The 8 Ball 9.24.13: Top 8 Stealth Games
Welcome to another edition of The 8 Ball where the topic is on stealth games. Liana and I came up with this topic due to our mutual love of Blacklist and Splinter Cell getting back to its roots. I’ve had a mixed love affair with stealth games, some of them I obsess over (many in this list) and others I can’t get into at all like, Dishonored, Hitman, and a few others. Still I’ve constructed a list of some all-time great stealth games and a few of my person favorites. Let’s begin:
Batman is one of the best games of this generation, which is bewildering when you really think about it. Aside from the production values, the combat, the story and the locomotive elements, stealth is really where Batman shined. Nothing was more fun than hanging upside down from a gargoyle head as the witless enemies grow terrified as their numbers dwindle from your actions. The game made stealth a near-requirement in certain parts (especially late game), given the fragility of Batman and the number of enemies in some areas. Arkham Asylum made you feel like Batman which is what made it a joy to play. While Arkham City went further with the gadgets and combat, it was less fun to actually explore and get around.
NOLF is basically a thinly-veiled spoof of Austin Powers/James Bond but with a strong female hero. That might actually make it a better property because Cate Archer could have been a role-model for women. NOLF was all about the battle between UNITY and the evil forces at H.A.R.M. trying to destroy the world. You used gadgets like robotic poodles, gas disguised as perfume sprays and a “body remover” powder that actually removes bodies from the levels. The game is a little clunky by today’s standards but if you can track down a copy of it (or NOLF 2), it is well worth playing.
I mentioned to a friend of mine that I was putting this game on my list and he was upset by it. His argument was that Chaos Theory was better. My argument back to him was that I never played Chaos Theory, so that doesn’t matter. I find Blacklist struck the perfect balance between a Splinter Cell game being difficult but actually making the game fun/easy to play. You can get through every level without touching a soul in the game, just bypassing (or near enough) all encounters. Or you can play the game like a basic version of Gears of War, loudly gunning down everyone in your path. There are a few annoying objectives in the game but by and large it’s the most fun I’ve had with a Splinter Cell, to date.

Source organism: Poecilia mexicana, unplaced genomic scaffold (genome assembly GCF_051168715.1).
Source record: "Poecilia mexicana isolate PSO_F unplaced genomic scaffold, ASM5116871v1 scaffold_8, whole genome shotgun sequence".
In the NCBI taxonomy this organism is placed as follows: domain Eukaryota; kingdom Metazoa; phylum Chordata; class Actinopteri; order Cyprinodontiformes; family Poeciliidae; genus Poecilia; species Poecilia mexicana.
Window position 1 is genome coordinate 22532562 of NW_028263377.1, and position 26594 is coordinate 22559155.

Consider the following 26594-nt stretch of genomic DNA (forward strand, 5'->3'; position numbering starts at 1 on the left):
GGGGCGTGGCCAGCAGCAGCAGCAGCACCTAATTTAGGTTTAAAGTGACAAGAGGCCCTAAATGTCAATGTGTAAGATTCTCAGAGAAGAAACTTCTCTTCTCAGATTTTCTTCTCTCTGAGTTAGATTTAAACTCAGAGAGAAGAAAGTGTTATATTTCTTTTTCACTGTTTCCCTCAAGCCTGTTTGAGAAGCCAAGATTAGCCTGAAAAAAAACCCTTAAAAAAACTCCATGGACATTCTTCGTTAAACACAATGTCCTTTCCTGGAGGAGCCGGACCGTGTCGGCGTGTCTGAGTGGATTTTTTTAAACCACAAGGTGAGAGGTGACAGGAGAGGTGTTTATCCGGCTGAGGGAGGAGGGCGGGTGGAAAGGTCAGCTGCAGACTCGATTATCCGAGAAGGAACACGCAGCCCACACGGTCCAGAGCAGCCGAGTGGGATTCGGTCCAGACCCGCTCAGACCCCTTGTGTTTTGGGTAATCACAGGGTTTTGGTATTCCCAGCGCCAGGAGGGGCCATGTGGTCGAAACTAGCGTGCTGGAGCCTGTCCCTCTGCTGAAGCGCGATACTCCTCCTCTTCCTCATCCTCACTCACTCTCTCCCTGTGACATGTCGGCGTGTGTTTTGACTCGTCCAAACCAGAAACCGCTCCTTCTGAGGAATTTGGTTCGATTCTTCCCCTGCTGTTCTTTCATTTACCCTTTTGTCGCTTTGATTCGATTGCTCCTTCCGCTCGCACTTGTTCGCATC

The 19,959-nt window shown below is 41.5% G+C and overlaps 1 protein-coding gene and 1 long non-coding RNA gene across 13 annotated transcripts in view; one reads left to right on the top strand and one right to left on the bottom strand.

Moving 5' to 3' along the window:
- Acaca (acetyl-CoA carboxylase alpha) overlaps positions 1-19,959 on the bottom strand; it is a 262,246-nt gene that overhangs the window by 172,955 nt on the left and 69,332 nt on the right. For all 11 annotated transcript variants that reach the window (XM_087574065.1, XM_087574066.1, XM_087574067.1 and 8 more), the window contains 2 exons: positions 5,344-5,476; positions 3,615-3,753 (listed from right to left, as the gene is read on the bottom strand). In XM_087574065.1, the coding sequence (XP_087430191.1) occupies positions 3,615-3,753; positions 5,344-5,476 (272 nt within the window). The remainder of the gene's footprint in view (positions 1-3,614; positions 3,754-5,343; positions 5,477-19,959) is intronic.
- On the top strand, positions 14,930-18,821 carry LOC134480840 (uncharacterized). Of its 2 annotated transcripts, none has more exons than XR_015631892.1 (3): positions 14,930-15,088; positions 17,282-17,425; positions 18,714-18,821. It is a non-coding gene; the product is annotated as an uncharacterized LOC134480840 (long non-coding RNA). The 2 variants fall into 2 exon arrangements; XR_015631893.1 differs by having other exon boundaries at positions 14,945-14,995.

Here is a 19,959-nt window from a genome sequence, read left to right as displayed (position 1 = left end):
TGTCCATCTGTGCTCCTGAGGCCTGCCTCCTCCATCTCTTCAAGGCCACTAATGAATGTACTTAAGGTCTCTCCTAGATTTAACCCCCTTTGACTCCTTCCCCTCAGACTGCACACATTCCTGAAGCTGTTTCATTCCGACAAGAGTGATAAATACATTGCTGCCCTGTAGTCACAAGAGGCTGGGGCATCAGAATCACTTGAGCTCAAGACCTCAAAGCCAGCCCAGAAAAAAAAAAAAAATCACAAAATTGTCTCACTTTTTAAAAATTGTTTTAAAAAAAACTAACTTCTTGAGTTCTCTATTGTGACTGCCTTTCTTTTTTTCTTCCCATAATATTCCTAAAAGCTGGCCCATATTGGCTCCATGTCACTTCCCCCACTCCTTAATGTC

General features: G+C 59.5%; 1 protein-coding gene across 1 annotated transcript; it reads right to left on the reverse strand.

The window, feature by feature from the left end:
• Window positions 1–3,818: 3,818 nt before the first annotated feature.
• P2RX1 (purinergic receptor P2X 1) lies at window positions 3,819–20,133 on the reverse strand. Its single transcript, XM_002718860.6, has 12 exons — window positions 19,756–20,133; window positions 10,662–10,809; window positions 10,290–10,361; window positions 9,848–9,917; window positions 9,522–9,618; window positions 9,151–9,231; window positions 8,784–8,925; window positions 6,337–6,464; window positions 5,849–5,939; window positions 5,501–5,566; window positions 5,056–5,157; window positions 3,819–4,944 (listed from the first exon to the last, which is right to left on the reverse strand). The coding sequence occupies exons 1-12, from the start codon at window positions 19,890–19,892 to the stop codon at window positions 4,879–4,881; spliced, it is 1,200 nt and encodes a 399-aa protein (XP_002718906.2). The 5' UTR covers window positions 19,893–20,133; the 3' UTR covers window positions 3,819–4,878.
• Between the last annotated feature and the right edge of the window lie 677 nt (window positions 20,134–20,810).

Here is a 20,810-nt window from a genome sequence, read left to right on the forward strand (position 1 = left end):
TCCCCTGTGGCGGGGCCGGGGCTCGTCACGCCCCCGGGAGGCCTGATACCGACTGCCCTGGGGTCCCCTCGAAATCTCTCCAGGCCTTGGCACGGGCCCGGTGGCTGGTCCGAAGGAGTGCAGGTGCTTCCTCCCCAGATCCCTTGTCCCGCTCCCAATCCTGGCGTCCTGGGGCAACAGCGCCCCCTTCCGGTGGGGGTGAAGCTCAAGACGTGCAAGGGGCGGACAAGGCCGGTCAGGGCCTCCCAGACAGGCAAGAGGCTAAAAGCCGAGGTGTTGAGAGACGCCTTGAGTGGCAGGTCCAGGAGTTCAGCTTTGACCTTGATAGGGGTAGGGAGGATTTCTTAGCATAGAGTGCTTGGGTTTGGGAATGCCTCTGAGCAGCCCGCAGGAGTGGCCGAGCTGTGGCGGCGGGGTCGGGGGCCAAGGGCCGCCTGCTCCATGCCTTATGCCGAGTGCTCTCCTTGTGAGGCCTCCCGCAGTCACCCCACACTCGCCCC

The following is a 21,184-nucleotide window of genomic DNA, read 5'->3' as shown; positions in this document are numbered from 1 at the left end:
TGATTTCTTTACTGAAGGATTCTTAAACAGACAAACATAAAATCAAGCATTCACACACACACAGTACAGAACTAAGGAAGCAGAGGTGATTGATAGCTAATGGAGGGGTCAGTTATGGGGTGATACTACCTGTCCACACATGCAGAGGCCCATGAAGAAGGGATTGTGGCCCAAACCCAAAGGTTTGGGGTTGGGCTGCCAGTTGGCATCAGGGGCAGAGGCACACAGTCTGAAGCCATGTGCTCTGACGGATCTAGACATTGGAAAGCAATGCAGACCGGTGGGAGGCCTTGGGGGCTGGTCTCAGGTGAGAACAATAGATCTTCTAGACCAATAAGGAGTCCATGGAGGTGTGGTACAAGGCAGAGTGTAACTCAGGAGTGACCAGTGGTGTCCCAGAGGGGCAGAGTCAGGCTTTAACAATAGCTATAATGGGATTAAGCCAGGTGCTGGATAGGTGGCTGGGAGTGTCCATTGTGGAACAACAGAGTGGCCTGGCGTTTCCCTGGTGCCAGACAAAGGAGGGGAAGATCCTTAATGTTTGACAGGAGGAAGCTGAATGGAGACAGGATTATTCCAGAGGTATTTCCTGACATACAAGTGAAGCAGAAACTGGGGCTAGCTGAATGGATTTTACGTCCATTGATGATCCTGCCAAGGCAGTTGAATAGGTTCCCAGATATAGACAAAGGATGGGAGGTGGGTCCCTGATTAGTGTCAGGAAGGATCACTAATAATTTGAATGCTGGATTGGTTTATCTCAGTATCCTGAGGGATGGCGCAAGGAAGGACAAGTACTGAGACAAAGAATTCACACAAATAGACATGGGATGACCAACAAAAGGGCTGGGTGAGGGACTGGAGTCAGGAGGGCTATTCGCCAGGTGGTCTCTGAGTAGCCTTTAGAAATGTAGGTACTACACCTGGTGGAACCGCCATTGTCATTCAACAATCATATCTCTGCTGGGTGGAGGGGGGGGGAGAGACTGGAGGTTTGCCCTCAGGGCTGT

The Assassin’s Creed games have been coming out like clock-work recently, but the third in the series remains the best. Like with Blacklist, it just had the perfect fusion of either being able to be sneaky and stalk your targets, or just running down your target and murdering them in front of everyone. The big improvements in this game are obviously the Brotherhood, and to a lesser extent the crossbow. But the Brotherhood is a great tool for you to use to kill a target with absolutely no (or little) suspicion drawn to you. Even though every member of the Brotherhood dresses exactly like you. To me, Brotherhood is the apex of everything Assassin’s Creed should be. It’s just a shame that the recent games seem to be moving away from this high point to a more pirate-themed direction.